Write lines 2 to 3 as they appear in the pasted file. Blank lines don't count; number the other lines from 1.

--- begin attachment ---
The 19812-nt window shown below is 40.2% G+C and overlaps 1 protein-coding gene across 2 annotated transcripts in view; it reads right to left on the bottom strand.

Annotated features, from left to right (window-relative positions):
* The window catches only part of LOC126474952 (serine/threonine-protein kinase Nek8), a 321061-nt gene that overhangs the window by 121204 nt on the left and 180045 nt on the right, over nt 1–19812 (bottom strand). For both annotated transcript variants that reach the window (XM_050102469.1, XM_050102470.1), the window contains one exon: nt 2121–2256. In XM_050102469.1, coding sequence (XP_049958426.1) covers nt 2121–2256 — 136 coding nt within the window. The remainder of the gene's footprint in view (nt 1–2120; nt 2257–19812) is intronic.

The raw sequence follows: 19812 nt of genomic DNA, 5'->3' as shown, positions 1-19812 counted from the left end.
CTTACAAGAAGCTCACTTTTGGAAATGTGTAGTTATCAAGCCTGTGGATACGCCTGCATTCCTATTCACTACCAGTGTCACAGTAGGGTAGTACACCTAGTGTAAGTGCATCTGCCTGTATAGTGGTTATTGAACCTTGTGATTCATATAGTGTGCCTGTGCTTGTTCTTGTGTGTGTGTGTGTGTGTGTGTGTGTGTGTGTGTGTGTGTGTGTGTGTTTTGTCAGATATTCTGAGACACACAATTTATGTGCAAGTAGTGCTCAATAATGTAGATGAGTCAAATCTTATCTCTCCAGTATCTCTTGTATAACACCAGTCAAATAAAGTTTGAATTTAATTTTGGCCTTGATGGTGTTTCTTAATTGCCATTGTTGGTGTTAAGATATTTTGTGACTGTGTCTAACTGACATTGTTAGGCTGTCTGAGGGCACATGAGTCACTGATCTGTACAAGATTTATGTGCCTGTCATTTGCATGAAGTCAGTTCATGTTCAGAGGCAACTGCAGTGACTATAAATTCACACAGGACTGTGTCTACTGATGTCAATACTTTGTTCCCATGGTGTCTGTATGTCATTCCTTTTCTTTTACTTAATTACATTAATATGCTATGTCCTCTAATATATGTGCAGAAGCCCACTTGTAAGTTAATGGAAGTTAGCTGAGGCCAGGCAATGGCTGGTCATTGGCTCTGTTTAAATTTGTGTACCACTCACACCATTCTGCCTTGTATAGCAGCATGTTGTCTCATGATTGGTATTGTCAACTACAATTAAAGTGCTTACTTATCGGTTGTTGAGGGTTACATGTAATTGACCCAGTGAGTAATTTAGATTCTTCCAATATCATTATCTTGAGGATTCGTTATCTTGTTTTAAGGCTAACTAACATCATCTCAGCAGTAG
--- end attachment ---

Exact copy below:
Annotated features, from left to right (window-relative positions):
* The window catches only part of LOC126474952 (serine/threonine-protein kinase Nek8), a 321061-nt gene that overhangs the window by 121204 nt on the left and 180045 nt on the right, over nt 1–19812 (bottom strand). For both annotated transcript variants that reach the window (XM_050102469.1, XM_050102470.1), the window contains one exon: nt 2121–2256. In XM_050102469.1, coding sequence (XP_049958426.1) covers nt 2121–2256 — 136 coding nt within the window. The remainder of the gene's footprint in view (nt 1–2120; nt 2257–19812) is intronic.